14.5 + * + ++ + ~ $ '5 Predicted vs actual for structures with coattractant Ace Figure 6. Plots of predicted versus actual biological activity values for structures with and without coattractant. . 28 - + +++ + ++ + + + + ·2 + + + +++ *.+ -2 28 Ace Predicted vs actual for structures without coattractant Prado . PEfROSKI & VAZ Insect Aggregation Pheromone Response 205 Prod.
K. 10% In minerai oil).J.X.I 'The A-squared is related to the "PRESS" via the equation: (S. is the sum over all moleeiles of squared deviations of each biol09ical parameter from the mean and PAESS (Predictive Sum of Squares) is the sum over all molecules of the squared differences between the actual and predicted biological parameters (range is neg infinity to 1).811 6.851 0.964 0.490 6. Table 2 Partial Least Squares (PLS) Analysis of CoMFA Data (only steric field included) Without Coallractant With Coallractant Statistics Number of components Standard error of estimate A-squared A-squared (crossvalidated') Standard error of prediction Compounds dropped from analysis 4 3. J. where S.957 0.D.• PRESS)/S.D.727 0. Eeol. 18(3) 379-402 (1992).W U. Chern.D. .730 V.206 COMPUTER-AIDED MOLECUlAR DESIGN Table 1 Bioassay Activity for Individual Hydrocarbons a Relative Activity Hydrocarbon A B C E Without Coallractant (%) With Coallractant o 24 29 21 o 2 18 60 41 2 3 F G H I J K L M 16 49 8 17 1 o o o 4 5 5 2 o o P Q N 11 11 13 7 6 5 5 3 3 8 17 4 6 A S T U V W X y Z o o o 3 o 8 35 14 o 1 1 41 12 11 8 4 'Data from Bartelt et al.. The coattractant was propyl acetate (20 pi.891 3 2.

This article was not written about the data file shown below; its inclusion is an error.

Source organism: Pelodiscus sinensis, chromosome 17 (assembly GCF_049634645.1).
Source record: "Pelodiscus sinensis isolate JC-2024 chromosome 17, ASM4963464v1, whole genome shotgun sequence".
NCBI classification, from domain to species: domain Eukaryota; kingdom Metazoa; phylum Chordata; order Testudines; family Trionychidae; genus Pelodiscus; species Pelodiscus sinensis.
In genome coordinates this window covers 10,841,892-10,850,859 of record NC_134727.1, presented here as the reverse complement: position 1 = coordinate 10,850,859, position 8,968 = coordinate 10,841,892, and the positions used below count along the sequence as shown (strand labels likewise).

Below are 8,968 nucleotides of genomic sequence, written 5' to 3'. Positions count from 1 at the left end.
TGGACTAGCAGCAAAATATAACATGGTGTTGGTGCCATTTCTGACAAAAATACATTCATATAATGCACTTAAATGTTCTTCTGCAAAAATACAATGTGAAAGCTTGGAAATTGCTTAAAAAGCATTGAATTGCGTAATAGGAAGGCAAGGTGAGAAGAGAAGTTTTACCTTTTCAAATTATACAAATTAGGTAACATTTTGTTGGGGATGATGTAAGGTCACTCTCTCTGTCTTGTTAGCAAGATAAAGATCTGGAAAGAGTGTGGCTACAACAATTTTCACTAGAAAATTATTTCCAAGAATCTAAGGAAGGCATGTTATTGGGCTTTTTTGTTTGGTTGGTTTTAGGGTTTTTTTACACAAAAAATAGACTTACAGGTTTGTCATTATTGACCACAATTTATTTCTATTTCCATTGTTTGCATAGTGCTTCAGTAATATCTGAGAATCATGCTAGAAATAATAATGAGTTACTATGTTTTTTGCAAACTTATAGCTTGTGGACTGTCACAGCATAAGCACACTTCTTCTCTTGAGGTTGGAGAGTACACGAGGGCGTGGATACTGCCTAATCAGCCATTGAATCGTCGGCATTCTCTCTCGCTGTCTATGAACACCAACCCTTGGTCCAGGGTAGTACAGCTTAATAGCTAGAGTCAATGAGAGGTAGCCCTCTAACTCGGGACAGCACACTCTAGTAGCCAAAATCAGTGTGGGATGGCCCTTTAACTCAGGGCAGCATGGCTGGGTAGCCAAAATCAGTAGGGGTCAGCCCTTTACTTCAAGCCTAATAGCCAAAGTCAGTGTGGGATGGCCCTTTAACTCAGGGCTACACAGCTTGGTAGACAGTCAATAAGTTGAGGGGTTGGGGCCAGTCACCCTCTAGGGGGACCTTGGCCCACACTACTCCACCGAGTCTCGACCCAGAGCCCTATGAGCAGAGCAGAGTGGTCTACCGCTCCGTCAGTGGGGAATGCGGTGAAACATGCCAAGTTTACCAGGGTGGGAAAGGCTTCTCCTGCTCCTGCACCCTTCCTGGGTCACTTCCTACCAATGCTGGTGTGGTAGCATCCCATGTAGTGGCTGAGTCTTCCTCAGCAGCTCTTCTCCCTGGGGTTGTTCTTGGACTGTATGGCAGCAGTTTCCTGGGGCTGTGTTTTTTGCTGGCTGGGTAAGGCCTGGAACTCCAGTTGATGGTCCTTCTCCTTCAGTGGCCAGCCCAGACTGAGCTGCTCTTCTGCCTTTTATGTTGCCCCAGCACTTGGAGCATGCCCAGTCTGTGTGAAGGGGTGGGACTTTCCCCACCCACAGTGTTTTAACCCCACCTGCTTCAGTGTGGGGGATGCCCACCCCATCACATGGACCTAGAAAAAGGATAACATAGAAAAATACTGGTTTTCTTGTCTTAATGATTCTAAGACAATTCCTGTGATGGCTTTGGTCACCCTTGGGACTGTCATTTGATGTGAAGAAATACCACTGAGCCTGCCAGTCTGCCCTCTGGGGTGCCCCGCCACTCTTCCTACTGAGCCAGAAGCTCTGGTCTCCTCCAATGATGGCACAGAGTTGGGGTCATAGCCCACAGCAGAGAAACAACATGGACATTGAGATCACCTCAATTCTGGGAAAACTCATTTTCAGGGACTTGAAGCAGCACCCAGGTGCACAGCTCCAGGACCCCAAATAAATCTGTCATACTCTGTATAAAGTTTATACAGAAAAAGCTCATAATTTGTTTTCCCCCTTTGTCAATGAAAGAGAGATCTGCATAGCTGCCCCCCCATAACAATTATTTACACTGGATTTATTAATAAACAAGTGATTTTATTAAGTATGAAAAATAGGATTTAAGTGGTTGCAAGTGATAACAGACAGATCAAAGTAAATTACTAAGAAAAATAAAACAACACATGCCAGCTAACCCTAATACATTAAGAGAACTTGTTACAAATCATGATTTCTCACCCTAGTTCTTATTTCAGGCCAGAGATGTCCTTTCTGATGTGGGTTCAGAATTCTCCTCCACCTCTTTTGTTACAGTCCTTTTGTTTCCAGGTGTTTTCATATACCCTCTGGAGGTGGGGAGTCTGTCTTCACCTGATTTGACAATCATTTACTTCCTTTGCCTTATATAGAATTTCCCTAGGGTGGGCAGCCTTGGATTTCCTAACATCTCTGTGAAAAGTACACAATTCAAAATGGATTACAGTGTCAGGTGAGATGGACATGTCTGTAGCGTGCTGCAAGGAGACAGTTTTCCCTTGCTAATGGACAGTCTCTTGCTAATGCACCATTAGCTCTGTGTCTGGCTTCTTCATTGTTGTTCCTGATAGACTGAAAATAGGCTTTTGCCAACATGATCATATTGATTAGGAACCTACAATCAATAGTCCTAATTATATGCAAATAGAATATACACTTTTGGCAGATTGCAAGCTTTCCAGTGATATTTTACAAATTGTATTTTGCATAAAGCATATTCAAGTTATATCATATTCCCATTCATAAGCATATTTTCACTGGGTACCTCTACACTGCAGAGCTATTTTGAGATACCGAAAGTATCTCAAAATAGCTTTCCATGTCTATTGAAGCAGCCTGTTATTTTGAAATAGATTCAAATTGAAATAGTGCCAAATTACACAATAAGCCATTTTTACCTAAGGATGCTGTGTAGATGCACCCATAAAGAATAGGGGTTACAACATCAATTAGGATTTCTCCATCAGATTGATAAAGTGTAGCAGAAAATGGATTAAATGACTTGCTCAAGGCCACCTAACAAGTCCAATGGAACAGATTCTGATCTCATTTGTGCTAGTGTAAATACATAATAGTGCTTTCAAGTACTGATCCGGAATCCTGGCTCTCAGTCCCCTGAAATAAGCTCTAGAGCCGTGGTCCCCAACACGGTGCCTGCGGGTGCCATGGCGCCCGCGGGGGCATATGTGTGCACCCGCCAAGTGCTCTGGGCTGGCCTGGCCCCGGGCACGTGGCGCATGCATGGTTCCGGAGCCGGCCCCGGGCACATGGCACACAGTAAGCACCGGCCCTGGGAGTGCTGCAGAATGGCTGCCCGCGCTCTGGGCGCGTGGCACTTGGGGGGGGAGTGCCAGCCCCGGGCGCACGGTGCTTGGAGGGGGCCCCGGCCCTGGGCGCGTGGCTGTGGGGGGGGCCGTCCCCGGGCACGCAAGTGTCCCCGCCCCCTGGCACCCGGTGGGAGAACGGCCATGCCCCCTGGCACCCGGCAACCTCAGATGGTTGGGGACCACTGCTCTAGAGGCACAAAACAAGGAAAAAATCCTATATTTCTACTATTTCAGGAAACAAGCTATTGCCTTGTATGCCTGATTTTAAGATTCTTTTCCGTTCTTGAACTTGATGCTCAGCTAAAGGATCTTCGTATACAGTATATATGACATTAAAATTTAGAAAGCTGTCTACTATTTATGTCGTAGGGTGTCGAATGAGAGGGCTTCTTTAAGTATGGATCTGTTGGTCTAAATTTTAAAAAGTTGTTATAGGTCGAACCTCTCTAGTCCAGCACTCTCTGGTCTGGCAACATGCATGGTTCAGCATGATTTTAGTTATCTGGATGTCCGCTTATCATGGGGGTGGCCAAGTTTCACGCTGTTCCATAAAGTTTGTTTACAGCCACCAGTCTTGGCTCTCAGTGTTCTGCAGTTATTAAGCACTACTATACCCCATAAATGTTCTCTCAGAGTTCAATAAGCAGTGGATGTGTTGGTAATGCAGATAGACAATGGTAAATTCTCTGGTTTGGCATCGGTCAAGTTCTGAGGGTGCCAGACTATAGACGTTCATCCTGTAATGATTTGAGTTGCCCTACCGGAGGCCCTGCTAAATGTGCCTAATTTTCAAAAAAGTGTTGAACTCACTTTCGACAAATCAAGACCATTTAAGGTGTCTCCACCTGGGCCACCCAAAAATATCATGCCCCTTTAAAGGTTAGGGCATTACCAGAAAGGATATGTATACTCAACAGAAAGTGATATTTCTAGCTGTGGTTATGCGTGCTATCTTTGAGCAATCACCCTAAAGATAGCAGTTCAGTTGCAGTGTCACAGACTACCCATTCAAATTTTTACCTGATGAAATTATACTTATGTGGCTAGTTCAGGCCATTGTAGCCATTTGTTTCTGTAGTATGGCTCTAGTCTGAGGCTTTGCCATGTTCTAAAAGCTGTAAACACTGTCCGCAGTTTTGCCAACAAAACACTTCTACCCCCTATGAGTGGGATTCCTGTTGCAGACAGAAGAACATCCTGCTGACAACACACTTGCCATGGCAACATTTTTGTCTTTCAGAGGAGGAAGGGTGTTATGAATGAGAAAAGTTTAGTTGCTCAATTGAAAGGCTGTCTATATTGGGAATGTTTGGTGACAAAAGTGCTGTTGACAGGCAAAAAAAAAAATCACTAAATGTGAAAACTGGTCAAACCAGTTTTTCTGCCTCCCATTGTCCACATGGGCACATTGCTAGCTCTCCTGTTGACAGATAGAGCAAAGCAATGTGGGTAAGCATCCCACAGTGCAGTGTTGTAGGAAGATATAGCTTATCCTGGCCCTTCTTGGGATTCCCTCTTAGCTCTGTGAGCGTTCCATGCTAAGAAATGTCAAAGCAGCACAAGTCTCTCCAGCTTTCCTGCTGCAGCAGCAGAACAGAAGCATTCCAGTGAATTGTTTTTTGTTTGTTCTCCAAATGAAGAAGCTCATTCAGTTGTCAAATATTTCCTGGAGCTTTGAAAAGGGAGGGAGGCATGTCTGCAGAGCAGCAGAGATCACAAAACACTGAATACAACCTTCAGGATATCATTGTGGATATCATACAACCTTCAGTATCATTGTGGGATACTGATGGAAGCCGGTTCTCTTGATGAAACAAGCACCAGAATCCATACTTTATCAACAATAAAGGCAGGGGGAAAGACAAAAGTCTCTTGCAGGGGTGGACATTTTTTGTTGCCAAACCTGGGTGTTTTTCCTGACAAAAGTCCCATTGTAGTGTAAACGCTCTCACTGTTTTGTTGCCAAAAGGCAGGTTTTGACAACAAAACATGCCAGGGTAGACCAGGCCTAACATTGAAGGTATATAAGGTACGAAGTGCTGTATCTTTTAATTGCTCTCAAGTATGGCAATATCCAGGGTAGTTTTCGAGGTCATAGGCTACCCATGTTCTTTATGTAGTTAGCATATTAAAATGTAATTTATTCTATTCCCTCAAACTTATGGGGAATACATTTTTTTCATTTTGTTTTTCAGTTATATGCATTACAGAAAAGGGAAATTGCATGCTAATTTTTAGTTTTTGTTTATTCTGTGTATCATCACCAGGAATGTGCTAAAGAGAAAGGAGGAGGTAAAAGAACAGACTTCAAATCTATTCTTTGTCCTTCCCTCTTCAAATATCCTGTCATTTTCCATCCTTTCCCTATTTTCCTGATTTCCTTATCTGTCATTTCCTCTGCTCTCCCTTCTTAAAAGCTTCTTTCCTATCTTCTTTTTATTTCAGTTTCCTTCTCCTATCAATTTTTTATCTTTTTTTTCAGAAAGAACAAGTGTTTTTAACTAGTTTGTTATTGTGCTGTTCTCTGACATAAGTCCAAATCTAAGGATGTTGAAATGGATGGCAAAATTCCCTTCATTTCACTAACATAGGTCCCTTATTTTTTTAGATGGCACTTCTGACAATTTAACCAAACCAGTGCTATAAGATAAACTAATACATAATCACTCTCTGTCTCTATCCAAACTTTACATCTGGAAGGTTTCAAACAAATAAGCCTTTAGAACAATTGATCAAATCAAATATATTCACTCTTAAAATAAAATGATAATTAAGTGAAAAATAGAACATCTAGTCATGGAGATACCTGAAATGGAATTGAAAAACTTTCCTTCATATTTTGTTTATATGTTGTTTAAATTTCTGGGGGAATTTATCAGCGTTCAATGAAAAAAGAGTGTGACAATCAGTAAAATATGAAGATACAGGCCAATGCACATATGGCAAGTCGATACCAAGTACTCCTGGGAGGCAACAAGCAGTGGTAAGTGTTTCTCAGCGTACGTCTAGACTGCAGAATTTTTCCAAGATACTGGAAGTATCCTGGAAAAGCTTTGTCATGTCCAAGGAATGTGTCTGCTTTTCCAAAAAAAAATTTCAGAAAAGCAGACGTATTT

the new most negative area would still reside at the 10-position. These plots are actually contours of the standard deviation times PLS coefficient [(std dev)*(coefficient)] at each point in the region that fall in a particular range. These contours have the same meaning as the plots in reference 3 viz.14. hemipterus. in that case. The significant change in the CoMFA contour plot with coattractant versus the corresponding CoMFA contour plot without coattractant suggests a close proximity in binding sites for the pheromone and the coattractant near the la-position of the pheromone (e. Also. The region corresponding to the most negative coefficient region for the analysis without the coattractant is still present in the analysis with the coattractant. This can be derived from the equation in Figure 5. puts this latter methylene in a negative coefficient region. even though both regions have positive coefficients. The main analysis tools. PETROSKI & VAZ Insect Aggregation Pheromone Response 207 pheromone component recognition sites having bioactive conformation conservation in C.g.14 (black. The field times coefficient field where the field value represents the product of the molecule's field energy and the PLS coefficient from the appropriate analysis from which they were dropped between the two analyses did not lead to any activity in the new negative region for the appropriate dropped molecules.7 (light gray.19 (black. which would be over the methylene portion of the right-hand terminal ethyl group. The contour plot from the analysis of the structures with a coattractant is quite interesting. A new. Figure 8) with structure A embedded in the contour plots. Figure 7) or 0. their relative values are different and thus the structural extensions have different consequences on the activity. and very well-defined most-negative region seems to have been created which could possibly be attributed to the coattractant occupying this region on the putative receptor. in terms of computer aided molecular design. no change would be made in that region for increased activity. that region in space would need lower van der Waals interaction energies if a carbon probe atom were placed in that region or at the very most. The contours are centered at -0. An . are the coefficient plots as shown in figures 7 and 8. The field is created as the point by point product of the PLS coefficient and the standard deviation of energies at the point among all compounds in the study.. thereby eliminating this new region as arising from the outliers not used in the analysis. both Figures) and 0. Similarly. if the contour is for a region corresponding to a negative value. The view of this field is preferred to the view of only the PLS coefficients field because it reduces the visual cluster of moderately large coefficients that arise by chance association with larger scale trends. The positive and negative coefficient regions show that extending the structure A by a methylene in the direction as in structure B puts the methylene in a positive coefficient region and similarly extending structure A by a methylene in the other direction. The (field)*(coefficient) plot represents the contribution of this field for this molecule to its predicted activity. a positive region would prefer increased van dar Waals interaction energies for a carbon probe for increased activity. extending molecule A by a methylene such as in structure B or differently such as in structure C. as in structure E. sharp. compound A in Figure 8) If compound B were pictured in the figure.